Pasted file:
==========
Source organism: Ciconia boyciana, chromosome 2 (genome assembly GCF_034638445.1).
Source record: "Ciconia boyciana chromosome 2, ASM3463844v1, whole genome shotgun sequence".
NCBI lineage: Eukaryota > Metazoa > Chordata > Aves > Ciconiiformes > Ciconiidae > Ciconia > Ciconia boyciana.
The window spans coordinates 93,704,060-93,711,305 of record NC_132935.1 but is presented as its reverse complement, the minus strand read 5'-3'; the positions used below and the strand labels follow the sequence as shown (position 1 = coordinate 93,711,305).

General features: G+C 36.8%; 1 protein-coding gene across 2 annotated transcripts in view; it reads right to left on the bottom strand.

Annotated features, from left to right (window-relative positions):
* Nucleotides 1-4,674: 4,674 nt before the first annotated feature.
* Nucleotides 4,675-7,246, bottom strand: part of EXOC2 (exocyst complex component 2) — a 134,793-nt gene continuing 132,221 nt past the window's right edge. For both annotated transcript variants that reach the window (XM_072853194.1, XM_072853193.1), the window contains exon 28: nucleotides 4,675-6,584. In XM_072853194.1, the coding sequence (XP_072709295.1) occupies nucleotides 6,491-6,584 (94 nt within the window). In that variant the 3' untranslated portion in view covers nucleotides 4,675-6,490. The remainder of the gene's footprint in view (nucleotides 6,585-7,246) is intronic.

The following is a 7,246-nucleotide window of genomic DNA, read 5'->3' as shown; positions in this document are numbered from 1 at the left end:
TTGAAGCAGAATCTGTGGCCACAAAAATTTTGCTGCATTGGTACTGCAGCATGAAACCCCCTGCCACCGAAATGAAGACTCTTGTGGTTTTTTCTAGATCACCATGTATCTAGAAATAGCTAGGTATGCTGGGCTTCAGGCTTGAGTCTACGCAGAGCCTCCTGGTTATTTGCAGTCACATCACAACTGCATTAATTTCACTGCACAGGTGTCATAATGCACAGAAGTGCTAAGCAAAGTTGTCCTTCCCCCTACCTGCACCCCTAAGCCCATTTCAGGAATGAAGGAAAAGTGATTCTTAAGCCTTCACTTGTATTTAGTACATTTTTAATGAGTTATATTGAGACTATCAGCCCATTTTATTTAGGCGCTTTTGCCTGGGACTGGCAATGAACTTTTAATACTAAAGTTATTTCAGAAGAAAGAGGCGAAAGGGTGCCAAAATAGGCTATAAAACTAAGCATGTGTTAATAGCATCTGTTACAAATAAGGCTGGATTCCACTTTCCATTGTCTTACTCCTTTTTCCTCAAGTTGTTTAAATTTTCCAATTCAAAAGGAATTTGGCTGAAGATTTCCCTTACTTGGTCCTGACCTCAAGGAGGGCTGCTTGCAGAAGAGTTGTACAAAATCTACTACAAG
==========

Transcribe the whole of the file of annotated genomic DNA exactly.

Source organism: Ciconia boyciana, chromosome 2 (genome assembly GCF_034638445.1).
Source record: "Ciconia boyciana chromosome 2, ASM3463844v1, whole genome shotgun sequence".
NCBI lineage: Eukaryota > Metazoa > Chordata > Aves > Ciconiiformes > Ciconiidae > Ciconia > Ciconia boyciana.
The window spans coordinates 93,704,060-93,711,305 of record NC_132935.1 but is presented as its reverse complement, the minus strand read 5'-3'; the positions used below and the strand labels follow the sequence as shown (position 1 = coordinate 93,711,305).

General features: G+C 36.8%; 1 protein-coding gene across 2 annotated transcripts in view; it reads right to left on the bottom strand.

Annotated features, from left to right (window-relative positions):
* Nucleotides 1-4,674: 4,674 nt before the first annotated feature.
* Nucleotides 4,675-7,246, bottom strand: part of EXOC2 (exocyst complex component 2) — a 134,793-nt gene continuing 132,221 nt past the window's right edge. For both annotated transcript variants that reach the window (XM_072853194.1, XM_072853193.1), the window contains exon 28: nucleotides 4,675-6,584. In XM_072853194.1, the coding sequence (XP_072709295.1) occupies nucleotides 6,491-6,584 (94 nt within the window). In that variant the 3' untranslated portion in view covers nucleotides 4,675-6,490. The remainder of the gene's footprint in view (nucleotides 6,585-7,246) is intronic.

The following is a 7,246-nucleotide window of genomic DNA, read 5'->3' as shown; positions in this document are numbered from 1 at the left end:
TTGAAGCAGAATCTGTGGCCACAAAAATTTTGCTGCATTGGTACTGCAGCATGAAACCCCCTGCCACCGAAATGAAGACTCTTGTGGTTTTTTCTAGATCACCATGTATCTAGAAATAGCTAGGTATGCTGGGCTTCAGGCTTGAGTCTACGCAGAGCCTCCTGGTTATTTGCAGTCACATCACAACTGCATTAATTTCACTGCACAGGTGTCATAATGCACAGAAGTGCTAAGCAAAGTTGTCCTTCCCCCTACCTGCACCCCTAAGCCCATTTCAGGAATGAAGGAAAAGTGATTCTTAAGCCTTCACTTGTATTTAGTACATTTTTAATGAGTTATATTGAGACTATCAGCCCATTTTATTTAGGCGCTTTTGCCTGGGACTGGCAATGAACTTTTAATACTAAAGTTATTTCAGAAGAAAGAGGCGAAAGGGTGCCAAAATAGGCTATAAAACTAAGCATGTGTTAATAGCATCTGTTACAAATAAGGCTGGATTCCACTTTCCATTGTCTTACTCCTTTTTCCTCAAGTTGTTTAAATTTTCCAATTCAAAAGGAATTTGGCTGAAGATTTCCCTTACTTGGTCCTGACCTCAAGGAGGGCTGCTTGCAGAAGAGTTGTACAAAATCTACTACAAG